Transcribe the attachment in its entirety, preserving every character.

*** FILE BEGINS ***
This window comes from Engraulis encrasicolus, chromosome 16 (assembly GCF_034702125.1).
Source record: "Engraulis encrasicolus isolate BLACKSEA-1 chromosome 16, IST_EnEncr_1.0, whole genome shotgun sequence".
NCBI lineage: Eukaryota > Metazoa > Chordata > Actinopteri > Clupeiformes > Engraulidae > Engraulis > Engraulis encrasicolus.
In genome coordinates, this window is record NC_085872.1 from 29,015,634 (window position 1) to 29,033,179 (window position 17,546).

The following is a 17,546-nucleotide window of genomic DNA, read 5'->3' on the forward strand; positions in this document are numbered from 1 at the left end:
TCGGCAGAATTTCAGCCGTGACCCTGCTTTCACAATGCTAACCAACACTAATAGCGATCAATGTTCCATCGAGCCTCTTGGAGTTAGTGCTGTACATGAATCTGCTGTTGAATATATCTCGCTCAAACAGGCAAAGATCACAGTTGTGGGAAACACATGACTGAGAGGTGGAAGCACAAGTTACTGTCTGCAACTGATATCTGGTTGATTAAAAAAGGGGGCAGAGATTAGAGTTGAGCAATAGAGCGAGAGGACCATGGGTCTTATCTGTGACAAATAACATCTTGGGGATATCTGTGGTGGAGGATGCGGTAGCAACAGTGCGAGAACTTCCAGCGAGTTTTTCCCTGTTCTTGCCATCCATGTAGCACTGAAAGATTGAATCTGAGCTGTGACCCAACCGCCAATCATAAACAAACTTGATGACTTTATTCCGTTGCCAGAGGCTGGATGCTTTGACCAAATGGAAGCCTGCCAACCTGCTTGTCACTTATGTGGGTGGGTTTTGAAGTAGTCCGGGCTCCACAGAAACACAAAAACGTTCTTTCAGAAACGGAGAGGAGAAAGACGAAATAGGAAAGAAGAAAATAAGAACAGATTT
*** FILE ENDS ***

This window comes from Engraulis encrasicolus, chromosome 16 (assembly GCF_034702125.1).
Source record: "Engraulis encrasicolus isolate BLACKSEA-1 chromosome 16, IST_EnEncr_1.0, whole genome shotgun sequence".
NCBI lineage: Eukaryota > Metazoa > Chordata > Actinopteri > Clupeiformes > Engraulidae > Engraulis > Engraulis encrasicolus.
In genome coordinates, this window is record NC_085872.1 from 29,015,634 (window position 1) to 29,033,179 (window position 17,546).

The following is a 17,546-nucleotide window of genomic DNA, read 5'->3' on the forward strand; positions in this document are numbered from 1 at the left end:
TCGGCAGAATTTCAGCCGTGACCCTGCTTTCACAATGCTAACCAACACTAATAGCGATCAATGTTCCATCGAGCCTCTTGGAGTTAGTGCTGTACATGAATCTGCTGTTGAATATATCTCGCTCAAACAGGCAAAGATCACAGTTGTGGGAAACACATGACTGAGAGGTGGAAGCACAAGTTACTGTCTGCAACTGATATCTGGTTGATTAAAAAAGGGGGCAGAGATTAGAGTTGAGCAATAGAGCGAGAGGACCATGGGTCTTATCTGTGACAAATAACATCTTGGGGATATCTGTGGTGGAGGATGCGGTAGCAACAGTGCGAGAACTTCCAGCGAGTTTTTCCCTGTTCTTGCCATCCATGTAGCACTGAAAGATTGAATCTGAGCTGTGACCCAACCGCCAATCATAAACAAACTTGATGACTTTATTCCGTTGCCAGAGGCTGGATGCTTTGACCAAATGGAAGCCTGCCAACCTGCTTGTCACTTATGTGGGTGGGTTTTGAAGTAGTCCGGGCTCCACAGAAACACAAAAACGTTCTTTCAGAAACGGAGAGGAGAAAGACGAAATAGGAAAGAAGAAAATAAGAACAGATTT